How RFID is helping penguins in the Cincinnati Zoo swim more

The little blue penguins at the Cincinnati Zoo and Botanical Gardens swim more, thanks in part to the technology that promotes them.

The world’s smallest penguins have their own exhibit at the Cincinnati Zoo. It is one of two penguin exhibits that opened during the 2020 pandemic. The zoo is recognized nationally for this.

Little blue penguins, or “fairy” penguins, are eight to ten inches tall and weigh about 2 1/2 pounds. Early on, head keeper Ricky Kinley worried that they were standing around too much.

“You can get a disease called bumblebee, which is basically pressure points on the bottom of your feet,” he says. “So it’s important that you spend a lot of time swimming. But just like humans, getting a lot of cardiovascular activity is good, isn’t it?”

For decades, Kinley has worked on various strategies to get her swimming more. This includes teaching the penguins to play with balls and to bring food into the water. Over the past four years, he and another researcher have perfected RFID, or radio frequency identification, which has been very instructive.

Kinley put tags on each wing of the penguins. The antennas are hidden in the exhibition. This information provides data on how long each penguin swims and who their friends are.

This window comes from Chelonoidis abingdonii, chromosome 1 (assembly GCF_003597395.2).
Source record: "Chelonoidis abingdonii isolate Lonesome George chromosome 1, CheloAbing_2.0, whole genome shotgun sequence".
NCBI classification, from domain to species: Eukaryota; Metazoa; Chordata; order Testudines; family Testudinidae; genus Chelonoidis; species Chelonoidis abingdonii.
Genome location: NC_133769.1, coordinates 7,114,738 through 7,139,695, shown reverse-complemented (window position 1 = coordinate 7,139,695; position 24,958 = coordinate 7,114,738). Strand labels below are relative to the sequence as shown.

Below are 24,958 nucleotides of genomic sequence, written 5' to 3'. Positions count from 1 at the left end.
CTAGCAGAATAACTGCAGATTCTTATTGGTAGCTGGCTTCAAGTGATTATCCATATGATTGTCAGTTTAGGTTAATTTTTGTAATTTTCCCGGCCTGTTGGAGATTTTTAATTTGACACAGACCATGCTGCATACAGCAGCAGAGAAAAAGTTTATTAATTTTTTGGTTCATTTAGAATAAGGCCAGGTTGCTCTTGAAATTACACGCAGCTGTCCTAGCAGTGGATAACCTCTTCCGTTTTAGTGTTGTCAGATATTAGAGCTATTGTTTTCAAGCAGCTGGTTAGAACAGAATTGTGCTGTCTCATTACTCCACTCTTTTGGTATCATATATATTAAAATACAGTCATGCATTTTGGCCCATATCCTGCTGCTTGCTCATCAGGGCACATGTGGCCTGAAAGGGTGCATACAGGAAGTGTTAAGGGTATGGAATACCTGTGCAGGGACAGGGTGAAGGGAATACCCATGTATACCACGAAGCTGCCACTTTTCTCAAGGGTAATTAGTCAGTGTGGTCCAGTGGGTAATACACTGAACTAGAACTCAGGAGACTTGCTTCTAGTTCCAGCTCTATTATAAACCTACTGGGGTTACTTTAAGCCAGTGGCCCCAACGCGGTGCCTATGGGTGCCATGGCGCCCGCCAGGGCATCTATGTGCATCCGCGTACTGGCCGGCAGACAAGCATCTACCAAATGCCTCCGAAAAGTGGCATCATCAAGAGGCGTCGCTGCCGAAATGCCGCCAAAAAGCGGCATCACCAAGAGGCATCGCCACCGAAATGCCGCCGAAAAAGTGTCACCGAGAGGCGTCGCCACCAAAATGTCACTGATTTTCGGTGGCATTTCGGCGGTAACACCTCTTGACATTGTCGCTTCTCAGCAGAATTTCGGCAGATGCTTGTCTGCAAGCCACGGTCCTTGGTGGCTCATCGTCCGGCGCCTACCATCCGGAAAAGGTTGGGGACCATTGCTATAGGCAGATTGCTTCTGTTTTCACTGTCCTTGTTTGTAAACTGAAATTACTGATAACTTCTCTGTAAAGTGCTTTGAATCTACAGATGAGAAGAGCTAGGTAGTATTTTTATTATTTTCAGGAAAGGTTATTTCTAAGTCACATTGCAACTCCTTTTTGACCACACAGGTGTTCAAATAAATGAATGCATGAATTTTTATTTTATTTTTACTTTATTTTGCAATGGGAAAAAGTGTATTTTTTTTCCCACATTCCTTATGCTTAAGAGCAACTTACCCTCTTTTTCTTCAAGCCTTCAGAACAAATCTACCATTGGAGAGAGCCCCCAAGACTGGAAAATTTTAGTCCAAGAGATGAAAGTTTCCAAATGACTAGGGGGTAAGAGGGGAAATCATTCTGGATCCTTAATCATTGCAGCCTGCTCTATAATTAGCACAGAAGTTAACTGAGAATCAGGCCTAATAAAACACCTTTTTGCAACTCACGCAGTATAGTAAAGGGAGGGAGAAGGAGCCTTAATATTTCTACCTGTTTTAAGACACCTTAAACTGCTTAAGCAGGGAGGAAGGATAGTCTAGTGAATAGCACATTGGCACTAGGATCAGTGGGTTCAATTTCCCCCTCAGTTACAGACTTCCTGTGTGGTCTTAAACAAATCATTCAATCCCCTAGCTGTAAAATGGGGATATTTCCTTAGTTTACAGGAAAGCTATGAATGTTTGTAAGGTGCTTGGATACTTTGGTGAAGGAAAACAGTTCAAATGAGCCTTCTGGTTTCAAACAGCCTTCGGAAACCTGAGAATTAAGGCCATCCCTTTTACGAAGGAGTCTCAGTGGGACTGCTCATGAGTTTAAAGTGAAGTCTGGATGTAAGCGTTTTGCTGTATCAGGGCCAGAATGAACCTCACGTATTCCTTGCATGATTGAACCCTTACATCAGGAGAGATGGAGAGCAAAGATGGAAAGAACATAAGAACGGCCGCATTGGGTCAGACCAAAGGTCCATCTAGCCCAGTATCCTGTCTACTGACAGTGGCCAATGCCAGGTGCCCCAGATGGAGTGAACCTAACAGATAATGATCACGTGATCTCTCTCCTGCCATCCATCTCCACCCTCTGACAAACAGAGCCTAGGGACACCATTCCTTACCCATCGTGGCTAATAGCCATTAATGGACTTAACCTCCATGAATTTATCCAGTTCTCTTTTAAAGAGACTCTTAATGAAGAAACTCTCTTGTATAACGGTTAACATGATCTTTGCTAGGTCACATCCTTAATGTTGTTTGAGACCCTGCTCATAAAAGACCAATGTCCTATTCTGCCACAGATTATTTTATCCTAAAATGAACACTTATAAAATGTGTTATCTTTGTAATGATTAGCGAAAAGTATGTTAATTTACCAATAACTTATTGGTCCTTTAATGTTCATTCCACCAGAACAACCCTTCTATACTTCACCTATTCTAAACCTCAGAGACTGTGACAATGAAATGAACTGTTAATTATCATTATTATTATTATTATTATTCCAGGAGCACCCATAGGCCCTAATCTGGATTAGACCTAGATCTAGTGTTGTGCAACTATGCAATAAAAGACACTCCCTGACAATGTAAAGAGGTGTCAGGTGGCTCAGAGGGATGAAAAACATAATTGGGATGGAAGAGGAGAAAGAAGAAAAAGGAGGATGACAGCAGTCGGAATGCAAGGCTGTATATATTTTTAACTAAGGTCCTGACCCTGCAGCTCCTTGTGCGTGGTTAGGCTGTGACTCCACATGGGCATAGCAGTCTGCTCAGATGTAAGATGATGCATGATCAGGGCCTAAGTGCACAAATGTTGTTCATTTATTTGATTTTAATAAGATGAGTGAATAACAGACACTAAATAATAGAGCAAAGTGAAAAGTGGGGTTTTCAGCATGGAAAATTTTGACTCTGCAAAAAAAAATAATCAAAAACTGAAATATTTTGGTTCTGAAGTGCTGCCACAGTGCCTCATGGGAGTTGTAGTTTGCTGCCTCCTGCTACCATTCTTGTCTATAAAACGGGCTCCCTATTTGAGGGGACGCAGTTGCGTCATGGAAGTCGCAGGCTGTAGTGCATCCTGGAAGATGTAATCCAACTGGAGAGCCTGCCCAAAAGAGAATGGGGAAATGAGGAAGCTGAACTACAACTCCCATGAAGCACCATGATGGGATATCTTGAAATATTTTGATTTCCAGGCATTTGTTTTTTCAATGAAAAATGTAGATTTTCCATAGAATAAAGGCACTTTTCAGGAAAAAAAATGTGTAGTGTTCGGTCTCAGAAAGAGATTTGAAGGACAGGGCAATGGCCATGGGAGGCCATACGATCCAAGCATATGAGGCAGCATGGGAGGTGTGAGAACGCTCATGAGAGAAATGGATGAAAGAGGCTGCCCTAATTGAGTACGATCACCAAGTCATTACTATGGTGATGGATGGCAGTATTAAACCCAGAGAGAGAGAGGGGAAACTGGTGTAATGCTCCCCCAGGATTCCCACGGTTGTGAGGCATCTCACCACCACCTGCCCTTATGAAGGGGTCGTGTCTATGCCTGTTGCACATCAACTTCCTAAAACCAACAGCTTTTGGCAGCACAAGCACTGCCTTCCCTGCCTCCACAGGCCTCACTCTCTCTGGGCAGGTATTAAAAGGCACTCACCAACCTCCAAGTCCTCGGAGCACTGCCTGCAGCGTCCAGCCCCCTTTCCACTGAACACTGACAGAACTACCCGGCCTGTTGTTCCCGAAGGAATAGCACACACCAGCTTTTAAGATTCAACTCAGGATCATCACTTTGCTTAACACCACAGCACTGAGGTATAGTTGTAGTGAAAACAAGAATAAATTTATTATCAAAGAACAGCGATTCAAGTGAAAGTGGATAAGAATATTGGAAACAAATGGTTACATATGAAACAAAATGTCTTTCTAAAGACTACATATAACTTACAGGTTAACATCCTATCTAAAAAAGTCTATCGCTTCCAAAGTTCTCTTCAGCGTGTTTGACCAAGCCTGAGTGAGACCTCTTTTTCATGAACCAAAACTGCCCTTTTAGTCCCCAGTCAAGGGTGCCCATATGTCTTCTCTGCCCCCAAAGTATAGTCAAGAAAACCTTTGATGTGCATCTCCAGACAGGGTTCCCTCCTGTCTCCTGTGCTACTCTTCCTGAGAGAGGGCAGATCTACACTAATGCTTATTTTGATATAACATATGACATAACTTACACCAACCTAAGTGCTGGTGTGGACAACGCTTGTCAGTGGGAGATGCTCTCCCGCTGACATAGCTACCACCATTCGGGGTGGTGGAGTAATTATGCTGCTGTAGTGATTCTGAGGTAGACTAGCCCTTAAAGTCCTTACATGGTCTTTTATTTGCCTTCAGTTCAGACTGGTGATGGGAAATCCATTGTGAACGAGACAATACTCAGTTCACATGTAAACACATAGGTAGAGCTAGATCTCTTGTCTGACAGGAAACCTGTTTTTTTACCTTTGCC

The RFID tags show when the water is warmer and the penguins swim more. Only five of 17 penguin species live in Antarctica and the little blue penguins are not one of them. Kinley installed heated stones and warmed their pool.

After all, he wants the public to have access to the data.

“We could even have signage outside the habitat. When a bird swims by it, it identifies it for viewers and then gives statistics about the bird – the name, how much it swims, the tape color,” he says to Kinley.

He says this is just the tip of the iceberg. The Cincinnati Zoo is the only place in the world that uses RFID for penguins.

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